As the world economy founders, shipwrecks, at least according to this report, have become a profitable investment. The “shipwreck extraction business,” writes “Pacific Guy” (the report’s anonymous author), is currently in an “optimal scenario.” As Pacific Guy reasons:

With gold and silver prices near all-time highs, an extensive backlog of valuable advanced stage shipwreck projects, a strong cash balance to pursue these projects, and several major catalysts on the horizon, I believe that Odyssey Marine Exploration is set to soar.

Now I’m certainly not advocating buying their stock. Indeed, the report reads more like an Odyssey wish list than a rigorous assessment of the company’s potential. But Pacific Guy’s diatribe against “preserving cultural heritage” caught my eye. Certainly public-private partnerships are a viable model for successful shipwreck archaeology (see this earlier post). But in order for it to be successful both sides have to respect the other’s goals. Anyone who has watched Treasure Quest knows that is not the case. Maybe things will change. Maybe not. Take what you want from Pacific Guy’s conclusion:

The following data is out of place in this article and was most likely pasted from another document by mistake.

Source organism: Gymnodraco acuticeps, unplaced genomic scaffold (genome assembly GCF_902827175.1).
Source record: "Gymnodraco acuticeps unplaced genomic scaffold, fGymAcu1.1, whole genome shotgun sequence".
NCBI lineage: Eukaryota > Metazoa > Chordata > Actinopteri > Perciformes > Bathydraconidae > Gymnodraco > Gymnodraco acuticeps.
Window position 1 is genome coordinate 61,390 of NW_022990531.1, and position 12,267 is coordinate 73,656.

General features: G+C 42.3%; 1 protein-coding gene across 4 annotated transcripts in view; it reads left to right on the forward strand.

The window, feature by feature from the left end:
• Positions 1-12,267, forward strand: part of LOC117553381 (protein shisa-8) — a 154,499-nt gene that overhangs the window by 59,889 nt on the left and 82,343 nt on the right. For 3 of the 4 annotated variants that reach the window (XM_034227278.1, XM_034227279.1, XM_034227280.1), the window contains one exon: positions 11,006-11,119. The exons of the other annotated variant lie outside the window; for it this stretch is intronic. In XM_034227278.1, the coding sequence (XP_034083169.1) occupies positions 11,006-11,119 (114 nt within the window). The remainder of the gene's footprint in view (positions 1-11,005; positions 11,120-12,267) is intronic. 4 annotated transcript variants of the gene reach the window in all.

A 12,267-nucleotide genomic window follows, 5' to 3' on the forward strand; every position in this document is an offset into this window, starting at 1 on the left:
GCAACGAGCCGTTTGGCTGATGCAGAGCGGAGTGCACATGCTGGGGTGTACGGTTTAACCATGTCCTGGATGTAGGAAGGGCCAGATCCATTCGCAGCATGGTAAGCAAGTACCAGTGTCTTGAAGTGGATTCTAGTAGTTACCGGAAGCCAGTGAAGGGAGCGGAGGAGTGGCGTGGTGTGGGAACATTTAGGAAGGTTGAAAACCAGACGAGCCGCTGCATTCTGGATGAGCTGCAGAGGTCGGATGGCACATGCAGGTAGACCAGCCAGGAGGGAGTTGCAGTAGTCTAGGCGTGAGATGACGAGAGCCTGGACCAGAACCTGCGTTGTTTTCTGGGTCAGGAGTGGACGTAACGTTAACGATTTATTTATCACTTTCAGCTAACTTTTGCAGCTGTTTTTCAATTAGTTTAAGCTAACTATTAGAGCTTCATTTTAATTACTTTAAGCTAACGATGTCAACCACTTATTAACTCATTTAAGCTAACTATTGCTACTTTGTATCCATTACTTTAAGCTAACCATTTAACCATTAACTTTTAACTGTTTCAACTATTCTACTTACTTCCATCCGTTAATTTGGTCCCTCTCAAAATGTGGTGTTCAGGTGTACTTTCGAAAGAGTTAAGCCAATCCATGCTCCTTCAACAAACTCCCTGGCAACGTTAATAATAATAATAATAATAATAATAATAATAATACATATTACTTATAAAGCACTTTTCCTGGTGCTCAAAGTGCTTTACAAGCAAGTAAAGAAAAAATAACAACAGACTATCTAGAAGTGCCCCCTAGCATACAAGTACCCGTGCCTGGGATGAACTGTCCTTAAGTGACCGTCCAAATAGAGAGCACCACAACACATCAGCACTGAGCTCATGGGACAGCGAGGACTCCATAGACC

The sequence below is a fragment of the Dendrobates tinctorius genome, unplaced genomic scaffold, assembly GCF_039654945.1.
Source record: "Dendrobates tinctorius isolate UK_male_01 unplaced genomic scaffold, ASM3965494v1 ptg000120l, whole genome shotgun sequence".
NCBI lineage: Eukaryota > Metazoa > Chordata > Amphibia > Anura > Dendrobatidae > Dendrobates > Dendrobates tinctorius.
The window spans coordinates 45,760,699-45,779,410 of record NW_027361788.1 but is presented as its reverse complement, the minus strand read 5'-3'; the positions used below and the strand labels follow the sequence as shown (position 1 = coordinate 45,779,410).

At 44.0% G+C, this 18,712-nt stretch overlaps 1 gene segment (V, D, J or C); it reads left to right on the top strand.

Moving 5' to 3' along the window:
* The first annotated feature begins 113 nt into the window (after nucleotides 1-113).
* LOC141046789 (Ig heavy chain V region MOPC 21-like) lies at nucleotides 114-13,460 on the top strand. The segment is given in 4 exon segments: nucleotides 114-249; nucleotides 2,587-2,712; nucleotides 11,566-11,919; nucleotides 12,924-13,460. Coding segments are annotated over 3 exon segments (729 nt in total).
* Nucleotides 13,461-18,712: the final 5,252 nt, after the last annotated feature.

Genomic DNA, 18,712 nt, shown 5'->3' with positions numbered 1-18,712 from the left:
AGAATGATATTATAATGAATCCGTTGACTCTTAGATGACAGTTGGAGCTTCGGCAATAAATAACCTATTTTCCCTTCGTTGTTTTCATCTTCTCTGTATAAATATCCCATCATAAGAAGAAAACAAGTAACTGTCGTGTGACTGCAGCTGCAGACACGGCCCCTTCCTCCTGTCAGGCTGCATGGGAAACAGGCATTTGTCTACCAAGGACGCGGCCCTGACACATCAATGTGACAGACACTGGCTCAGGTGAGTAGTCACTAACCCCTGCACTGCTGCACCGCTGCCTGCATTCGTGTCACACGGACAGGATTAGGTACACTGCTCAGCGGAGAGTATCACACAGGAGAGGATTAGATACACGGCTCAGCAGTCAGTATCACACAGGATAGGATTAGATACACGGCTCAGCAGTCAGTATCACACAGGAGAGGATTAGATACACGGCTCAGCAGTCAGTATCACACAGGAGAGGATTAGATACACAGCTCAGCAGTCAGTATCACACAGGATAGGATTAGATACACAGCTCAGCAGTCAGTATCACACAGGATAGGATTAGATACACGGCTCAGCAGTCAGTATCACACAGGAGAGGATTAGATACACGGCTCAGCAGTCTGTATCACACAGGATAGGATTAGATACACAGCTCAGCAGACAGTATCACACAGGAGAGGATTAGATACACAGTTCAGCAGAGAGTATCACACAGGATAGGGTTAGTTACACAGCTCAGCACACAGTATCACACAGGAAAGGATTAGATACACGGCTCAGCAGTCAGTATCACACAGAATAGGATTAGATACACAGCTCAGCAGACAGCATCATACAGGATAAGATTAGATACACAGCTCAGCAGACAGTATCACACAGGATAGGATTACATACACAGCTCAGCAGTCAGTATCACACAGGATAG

I predict that one day, hopefully soon given the worsening global fiscal crisis, there will be an about face from countries such as Spain and they will embrace the Odyssey model. When that day comes, look out above…

Let’s hope that lean day never comes when governments trade their cultural heritage for salvaged lucre.



Filed under Wrecks in the News

2 responses to “Irony

    • Jamin Wells

      Ha! I think companies like Odyssey could turn a profit and not destroy our maritime heritage. They have amazing technologies and expertise to locate deep water wrecks. A business plan with a bit more imagination and consideration for our finite cultural heritage could result a win-win situation. But the way it is now, at least as how I understand it, is unacceptable.

      Thanks for the comment!

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